The Taliban’s new top operations officer in southern Afghanistan was a prisoner at the Guantanamo Bay detention camp for six years.
This is just the latest example of a freed detainee who took a militant leadership role and a potential complication for the Obama administration’s efforts to close the prison. Abdullah Ghulam Rasoul, formerly Guantanamo prisoner No. 008, was among 13 Afghan prisoners released to the Afghan government.
Afghan officials said Rasoul has joined a growing faction of former Guantanamo prisoners who have rejoined militant groups and taken action against U.S. interests. Pentagon officials have said that as many as 60 former detainees have resurfaced on foreign battlefields and Rasoul has emerged as a key militant figure in southern Afghanistan, where violence has been spiking in the last year.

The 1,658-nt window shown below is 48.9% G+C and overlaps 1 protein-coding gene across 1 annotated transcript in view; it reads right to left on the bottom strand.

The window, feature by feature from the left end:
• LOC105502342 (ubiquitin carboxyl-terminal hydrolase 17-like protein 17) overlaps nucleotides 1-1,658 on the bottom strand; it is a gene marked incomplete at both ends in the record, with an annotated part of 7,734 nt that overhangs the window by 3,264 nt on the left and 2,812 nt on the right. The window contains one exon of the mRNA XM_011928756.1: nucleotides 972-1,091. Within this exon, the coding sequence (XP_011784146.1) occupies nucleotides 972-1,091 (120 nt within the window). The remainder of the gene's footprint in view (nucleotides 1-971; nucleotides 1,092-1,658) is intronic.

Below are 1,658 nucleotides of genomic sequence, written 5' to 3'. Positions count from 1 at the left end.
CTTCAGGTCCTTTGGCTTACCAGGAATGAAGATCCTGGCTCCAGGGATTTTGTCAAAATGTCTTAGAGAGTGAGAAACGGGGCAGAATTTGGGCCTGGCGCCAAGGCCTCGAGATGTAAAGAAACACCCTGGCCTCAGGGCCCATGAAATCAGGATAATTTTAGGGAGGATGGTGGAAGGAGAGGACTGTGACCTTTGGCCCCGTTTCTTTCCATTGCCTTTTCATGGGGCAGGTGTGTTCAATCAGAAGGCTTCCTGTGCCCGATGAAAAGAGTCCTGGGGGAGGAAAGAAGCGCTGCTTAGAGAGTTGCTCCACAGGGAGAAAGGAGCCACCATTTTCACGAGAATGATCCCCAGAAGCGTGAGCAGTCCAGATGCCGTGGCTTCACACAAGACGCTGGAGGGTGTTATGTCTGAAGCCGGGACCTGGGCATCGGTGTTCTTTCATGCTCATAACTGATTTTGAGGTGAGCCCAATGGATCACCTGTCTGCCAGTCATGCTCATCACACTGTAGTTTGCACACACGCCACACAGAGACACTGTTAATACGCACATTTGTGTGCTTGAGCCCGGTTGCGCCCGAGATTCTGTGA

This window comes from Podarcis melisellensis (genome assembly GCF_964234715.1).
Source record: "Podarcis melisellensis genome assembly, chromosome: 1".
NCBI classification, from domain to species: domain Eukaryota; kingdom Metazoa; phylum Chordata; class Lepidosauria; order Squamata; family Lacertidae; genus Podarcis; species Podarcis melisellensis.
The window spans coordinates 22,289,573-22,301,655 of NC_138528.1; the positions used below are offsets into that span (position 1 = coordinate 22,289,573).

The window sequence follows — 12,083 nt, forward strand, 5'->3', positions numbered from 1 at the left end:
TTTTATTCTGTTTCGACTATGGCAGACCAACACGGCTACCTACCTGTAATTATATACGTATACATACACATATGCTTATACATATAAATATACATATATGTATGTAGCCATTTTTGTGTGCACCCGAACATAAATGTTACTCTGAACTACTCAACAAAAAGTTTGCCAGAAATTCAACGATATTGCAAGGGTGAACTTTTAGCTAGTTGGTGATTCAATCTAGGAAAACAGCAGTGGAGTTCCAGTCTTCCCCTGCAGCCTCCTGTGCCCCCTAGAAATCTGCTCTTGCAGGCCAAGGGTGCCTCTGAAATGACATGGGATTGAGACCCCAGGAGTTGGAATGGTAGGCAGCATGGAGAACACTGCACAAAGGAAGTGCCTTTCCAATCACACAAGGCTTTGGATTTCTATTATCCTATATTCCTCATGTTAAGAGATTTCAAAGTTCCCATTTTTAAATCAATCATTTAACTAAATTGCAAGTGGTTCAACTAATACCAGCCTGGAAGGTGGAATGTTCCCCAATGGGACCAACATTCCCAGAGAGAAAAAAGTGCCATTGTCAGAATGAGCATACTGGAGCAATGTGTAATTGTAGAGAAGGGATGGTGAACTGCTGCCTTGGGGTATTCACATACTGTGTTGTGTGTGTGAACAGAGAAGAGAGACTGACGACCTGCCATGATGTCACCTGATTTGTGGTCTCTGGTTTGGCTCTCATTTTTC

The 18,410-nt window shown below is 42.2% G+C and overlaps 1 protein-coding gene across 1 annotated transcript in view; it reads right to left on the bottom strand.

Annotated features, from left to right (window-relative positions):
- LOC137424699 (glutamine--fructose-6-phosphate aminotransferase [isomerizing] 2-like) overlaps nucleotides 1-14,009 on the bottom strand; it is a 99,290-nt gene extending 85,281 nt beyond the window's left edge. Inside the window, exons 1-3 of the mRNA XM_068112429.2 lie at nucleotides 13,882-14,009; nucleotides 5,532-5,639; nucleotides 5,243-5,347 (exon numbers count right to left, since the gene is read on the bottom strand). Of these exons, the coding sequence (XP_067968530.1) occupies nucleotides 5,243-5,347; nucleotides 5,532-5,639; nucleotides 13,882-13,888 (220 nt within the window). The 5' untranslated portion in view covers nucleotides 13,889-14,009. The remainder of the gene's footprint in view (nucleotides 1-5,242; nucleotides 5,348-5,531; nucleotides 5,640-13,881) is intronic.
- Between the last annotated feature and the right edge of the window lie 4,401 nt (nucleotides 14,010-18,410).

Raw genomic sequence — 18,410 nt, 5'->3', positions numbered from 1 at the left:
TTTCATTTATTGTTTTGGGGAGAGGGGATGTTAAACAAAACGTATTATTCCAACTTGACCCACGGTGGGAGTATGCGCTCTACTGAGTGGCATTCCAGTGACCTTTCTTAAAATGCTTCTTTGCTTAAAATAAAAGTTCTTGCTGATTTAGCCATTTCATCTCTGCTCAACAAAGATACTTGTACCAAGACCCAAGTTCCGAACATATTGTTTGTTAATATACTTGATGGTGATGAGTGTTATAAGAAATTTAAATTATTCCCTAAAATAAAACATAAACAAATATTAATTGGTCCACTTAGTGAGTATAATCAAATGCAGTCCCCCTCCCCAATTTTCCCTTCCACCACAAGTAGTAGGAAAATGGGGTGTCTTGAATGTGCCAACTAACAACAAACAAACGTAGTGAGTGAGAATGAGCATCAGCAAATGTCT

One intelligence official told the Associated Press that Rasoul’s stated mission is to counter the U.S. troop surge. According to case documents assembled by the U.S. military for a 2005 review of Rasoul’s combatant status at Guantanamo, the Afghan was captured in 2001 in Konduz. Armed with a gun and sitting in the car of an alleged Taliban leader, Rasoul insisted to American authorities he was forced to carry the gun by the Taliban. Rasoul told the tribunal in 2005 that in fact he had surrendered with other Taliban members to the Northern Alliance in Konduz on Dec. 12, 2001. Rasoul told the tribunal that he and others were then handed over to the Americans for bounties.
He told the tribunal that he intended to return to a peaceful life in Afghanistan. “I want to go back home and join my family and work in my land and help my family,” he said, according to a U.S. military transcript of the hearing.
And our government idiots believed him?
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